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Post Reply TABLE TOP GAMING!!!!
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45 / LV-426
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Posted 2/6/14
Warhammer 40K
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It doesn't matter.
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Posted 2/6/14

wafflexxsodaxx wrote:


Sir_jamesalot wrote:


wafflexxsodaxx wrote:

Sorry, life


You're 14. You don't have a life.



Shut up its a bored game dummy


No, you.
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25 / M
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Posted 2/6/14
I like chess, even though I kinda suck.
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22 / M / Space
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Posted 2/6/14
No one plays Dungeons and Dragons?
Sogno- 
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Posted 2/6/14
Monopoly
Apples to Apples
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21 / M
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Posted 2/6/14
Diplomacy period.

http://en.wikipedia.org/wiki/Diplomacy_(game)

The game that rewards you for lying, having secret agendas and backstabbing both friends and enemies alike.
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Posted 2/6/14
Playing the Second Edition of Descent: Journeys In The Dark. It's pretty fun, runs sort of like a Dungeons and Dragons Lite. Dungeon crawling, killin monsters, levelin up and grabbin loot. All good stuff. Being the Overlord is good fun too. Gotta practice the Evil Laugh.

Battles of Westeros is a solid tactical miniatures game. Based of A Song of Ice and Fire (Game of Thrones) and let's you fight out some of the major battles from the books/show. Along with a bunch of minor ones. And a few I'm pretty sure didn't happen but I'll let it slide cause it's fun.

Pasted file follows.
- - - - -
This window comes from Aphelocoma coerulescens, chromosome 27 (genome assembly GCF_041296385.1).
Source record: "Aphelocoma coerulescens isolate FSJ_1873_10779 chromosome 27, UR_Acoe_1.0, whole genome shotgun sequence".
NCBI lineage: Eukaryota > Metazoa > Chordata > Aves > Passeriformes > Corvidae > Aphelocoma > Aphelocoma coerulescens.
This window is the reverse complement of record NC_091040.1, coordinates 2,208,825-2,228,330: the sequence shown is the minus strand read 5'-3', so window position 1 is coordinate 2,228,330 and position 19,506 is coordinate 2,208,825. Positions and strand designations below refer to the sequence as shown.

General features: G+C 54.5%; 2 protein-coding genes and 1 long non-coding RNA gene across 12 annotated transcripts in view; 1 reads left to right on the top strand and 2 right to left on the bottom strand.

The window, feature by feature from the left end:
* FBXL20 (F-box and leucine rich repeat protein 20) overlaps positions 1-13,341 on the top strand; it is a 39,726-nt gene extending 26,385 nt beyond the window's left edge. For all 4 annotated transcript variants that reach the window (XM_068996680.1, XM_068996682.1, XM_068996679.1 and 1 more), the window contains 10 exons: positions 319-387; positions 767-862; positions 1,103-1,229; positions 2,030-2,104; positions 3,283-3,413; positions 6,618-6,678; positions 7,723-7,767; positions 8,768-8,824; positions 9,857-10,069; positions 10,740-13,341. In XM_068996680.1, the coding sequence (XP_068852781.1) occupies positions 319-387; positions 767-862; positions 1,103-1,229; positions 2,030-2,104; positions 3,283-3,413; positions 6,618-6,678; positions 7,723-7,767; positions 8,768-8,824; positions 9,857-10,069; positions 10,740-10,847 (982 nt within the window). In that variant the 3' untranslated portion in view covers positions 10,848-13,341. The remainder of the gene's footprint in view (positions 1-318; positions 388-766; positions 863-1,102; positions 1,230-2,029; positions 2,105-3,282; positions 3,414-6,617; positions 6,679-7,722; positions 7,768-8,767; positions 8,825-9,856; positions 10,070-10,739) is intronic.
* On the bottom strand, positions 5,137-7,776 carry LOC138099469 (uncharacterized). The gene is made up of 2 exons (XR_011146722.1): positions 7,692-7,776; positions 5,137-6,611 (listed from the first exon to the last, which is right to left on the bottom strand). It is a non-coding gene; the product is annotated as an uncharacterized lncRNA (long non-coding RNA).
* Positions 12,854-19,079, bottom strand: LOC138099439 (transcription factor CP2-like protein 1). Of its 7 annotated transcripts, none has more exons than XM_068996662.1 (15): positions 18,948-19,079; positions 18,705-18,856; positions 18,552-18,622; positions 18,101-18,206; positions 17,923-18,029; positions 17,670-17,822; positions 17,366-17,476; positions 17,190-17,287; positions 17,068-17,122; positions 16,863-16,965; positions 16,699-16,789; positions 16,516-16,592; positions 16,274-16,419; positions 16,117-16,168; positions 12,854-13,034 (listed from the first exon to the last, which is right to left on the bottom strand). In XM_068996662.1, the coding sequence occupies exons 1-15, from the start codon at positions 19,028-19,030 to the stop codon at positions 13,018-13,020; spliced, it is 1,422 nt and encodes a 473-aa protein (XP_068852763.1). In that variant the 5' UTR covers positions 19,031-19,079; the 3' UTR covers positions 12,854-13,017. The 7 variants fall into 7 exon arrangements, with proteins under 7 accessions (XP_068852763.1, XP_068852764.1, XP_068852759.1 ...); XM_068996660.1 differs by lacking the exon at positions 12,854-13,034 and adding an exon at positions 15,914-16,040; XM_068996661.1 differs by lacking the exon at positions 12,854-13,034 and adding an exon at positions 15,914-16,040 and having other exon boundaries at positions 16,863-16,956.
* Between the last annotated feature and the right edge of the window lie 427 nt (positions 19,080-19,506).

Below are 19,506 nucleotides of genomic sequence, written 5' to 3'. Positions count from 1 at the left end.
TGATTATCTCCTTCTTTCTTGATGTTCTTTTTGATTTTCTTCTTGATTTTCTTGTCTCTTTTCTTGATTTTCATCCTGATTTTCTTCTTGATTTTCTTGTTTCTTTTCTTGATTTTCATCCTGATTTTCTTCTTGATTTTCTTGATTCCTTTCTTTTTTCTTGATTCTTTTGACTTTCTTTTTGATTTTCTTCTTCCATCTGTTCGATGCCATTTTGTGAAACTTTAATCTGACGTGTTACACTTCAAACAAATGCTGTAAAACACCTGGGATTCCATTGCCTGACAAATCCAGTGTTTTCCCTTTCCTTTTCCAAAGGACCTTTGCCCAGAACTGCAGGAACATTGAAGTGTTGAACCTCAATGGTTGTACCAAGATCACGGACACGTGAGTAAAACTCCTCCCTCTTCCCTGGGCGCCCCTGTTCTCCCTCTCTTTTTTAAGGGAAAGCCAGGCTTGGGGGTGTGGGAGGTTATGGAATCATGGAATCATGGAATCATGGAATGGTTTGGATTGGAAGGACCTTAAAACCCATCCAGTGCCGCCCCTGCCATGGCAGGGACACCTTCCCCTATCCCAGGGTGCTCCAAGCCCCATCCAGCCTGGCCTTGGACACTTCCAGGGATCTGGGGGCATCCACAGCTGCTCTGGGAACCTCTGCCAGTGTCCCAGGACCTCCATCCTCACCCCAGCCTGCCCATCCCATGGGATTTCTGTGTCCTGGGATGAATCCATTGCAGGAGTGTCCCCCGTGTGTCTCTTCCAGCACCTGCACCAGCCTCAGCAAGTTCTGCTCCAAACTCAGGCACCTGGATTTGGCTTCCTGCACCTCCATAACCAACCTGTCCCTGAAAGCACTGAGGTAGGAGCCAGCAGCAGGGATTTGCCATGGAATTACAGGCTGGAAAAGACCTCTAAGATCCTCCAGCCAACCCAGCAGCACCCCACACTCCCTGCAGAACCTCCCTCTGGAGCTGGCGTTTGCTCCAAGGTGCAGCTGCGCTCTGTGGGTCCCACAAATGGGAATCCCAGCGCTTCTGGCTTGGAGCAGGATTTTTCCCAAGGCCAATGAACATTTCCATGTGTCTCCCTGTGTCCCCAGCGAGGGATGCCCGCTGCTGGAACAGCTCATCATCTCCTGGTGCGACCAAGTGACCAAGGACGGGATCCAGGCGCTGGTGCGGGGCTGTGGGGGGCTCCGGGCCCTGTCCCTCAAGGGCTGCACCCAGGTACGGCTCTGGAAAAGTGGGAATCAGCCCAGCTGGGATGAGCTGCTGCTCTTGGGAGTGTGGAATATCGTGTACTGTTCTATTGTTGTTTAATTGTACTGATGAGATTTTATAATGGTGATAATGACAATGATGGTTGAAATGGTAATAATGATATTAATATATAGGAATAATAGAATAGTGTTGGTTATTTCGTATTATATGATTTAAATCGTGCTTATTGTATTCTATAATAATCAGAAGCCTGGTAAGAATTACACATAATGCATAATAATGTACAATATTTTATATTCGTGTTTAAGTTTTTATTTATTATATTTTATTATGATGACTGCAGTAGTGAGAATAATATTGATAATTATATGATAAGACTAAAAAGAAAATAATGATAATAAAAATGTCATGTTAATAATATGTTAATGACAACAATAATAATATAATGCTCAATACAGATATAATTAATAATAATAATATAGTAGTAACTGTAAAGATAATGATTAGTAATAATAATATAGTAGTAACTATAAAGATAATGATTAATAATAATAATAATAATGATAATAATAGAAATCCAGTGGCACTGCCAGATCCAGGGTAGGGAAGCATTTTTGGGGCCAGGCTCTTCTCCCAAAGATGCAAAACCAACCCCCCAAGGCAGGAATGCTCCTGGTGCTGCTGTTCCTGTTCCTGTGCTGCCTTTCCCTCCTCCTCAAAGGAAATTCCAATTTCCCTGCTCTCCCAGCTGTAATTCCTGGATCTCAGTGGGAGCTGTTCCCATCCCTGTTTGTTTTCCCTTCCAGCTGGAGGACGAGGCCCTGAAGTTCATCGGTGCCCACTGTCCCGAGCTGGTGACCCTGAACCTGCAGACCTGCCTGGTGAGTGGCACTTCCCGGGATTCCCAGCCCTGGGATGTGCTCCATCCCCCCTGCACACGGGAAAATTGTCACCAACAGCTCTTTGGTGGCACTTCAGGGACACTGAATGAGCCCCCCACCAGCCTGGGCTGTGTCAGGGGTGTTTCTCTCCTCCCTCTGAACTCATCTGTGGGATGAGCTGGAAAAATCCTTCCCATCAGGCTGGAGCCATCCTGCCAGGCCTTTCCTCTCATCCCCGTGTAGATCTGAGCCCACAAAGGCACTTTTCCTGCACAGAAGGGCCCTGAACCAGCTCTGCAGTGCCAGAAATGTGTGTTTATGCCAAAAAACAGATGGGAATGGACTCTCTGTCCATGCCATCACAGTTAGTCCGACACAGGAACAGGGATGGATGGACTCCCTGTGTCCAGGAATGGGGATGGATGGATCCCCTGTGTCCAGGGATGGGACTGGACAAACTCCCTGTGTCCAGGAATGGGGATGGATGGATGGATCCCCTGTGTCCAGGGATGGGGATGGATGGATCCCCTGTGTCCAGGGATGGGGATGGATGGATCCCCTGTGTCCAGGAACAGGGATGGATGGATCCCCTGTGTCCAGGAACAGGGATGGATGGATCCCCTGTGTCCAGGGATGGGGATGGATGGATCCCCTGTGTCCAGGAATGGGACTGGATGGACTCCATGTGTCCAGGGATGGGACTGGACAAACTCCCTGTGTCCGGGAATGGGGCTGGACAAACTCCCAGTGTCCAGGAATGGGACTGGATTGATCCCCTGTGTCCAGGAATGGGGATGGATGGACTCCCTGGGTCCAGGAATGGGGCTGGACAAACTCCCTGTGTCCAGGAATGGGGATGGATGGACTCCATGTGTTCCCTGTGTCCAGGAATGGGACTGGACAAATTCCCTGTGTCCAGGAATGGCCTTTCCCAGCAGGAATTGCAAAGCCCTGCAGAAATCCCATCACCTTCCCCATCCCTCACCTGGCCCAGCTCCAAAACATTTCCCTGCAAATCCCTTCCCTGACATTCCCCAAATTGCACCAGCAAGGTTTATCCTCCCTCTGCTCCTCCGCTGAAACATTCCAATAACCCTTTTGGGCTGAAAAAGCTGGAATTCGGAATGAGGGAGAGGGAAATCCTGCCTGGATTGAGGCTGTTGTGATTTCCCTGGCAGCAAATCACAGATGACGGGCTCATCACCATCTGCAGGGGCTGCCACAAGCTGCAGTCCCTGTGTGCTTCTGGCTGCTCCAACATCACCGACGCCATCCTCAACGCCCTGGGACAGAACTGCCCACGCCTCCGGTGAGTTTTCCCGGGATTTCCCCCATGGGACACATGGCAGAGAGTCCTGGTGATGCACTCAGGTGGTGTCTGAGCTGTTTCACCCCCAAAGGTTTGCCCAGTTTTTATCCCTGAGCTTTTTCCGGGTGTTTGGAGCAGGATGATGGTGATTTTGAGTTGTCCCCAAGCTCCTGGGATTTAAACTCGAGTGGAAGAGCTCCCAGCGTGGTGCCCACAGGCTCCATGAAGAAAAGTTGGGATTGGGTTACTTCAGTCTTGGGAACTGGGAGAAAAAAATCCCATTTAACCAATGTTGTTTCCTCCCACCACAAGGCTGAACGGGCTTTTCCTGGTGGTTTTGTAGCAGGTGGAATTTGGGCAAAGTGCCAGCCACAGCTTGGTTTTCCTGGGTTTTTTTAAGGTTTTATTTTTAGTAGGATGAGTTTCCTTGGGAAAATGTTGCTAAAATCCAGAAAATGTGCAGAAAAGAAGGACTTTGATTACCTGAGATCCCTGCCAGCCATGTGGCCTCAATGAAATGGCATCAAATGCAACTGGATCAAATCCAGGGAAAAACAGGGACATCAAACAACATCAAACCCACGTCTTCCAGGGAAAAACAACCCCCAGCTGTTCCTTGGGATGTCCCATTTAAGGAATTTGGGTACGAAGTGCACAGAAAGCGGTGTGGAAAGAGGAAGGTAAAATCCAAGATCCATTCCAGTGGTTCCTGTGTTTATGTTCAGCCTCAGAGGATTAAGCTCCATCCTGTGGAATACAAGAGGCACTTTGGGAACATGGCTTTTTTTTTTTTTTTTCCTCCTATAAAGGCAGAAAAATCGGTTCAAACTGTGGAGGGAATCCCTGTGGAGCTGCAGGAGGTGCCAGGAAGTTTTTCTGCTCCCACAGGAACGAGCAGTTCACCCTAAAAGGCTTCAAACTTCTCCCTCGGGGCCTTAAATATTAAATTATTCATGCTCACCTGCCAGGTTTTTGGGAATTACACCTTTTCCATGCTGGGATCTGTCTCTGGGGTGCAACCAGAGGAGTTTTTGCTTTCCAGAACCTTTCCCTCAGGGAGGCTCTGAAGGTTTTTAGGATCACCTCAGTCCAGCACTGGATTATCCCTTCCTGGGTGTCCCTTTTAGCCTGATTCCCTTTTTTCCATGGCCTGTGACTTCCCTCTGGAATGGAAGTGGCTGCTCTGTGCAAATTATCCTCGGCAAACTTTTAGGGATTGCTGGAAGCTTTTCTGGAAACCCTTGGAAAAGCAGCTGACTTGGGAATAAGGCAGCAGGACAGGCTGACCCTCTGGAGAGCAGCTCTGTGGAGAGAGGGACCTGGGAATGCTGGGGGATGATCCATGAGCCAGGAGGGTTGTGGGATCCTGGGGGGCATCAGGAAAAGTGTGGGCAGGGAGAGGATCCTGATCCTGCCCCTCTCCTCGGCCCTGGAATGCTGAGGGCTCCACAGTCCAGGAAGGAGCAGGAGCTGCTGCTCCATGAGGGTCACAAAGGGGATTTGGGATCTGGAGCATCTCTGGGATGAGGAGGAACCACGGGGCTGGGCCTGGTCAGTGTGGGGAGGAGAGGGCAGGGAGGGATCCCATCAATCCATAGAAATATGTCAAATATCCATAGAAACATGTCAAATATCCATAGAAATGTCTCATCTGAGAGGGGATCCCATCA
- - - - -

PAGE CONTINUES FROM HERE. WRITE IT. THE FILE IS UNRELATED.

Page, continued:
I still play Battletech sometimes. Love my Mechs.

Fury of Dracula (The Fantasy Flight remake) is also good fun. Kinda like Scotland Yard if you know that one. Four hunters chasing Dracula around Europe while he tries to cover the world in darkness or some such. Very different gameplay playing as a hunter or the Count himself. Makes it highly replayable.
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45 / LV-426
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Posted 2/6/14

Schauerr15 wrote:

No one plays Dungeons and Dragons?



Sadly, not anymore....but I used to when I was very young. Had the original 1979 Player's Handbook, DM guide, and Monster Manual + Deities and Demigod's compendium. Had the entire first run of dungeon modules, too. Village of Homlet and Tomb of Horrors were my favs.
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36 / M
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Posted 2/6/14
Storytelling games with mechanics are my favorite tabletop games; i.e. Dungeons & Dragons, In Nomine, Pathfinder, Aberrant, World of Darkness in most of it's pre-apocalypse flavors, DC Heroes, BESM, Call of Cthulhu, etc. Next in line are the lite versions of those types of games like Hero Quest, Descent, the various D&D ones like Castle Ravenloft, etc. I haven't tried Arkham Horror yet, but I plan to.

For more true board games I like Settlers of Catan, Monopoly, Chess, Mancala, and Raise the Titanic. I would like to learn Go, but I would rather learn it from someone than teach myself.
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25 / M / Somewhere.... per...
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Posted 2/6/14
Chinese Chest
&
Risk
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28 / M / Canada
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Posted 2/6/14 , edited 2/6/14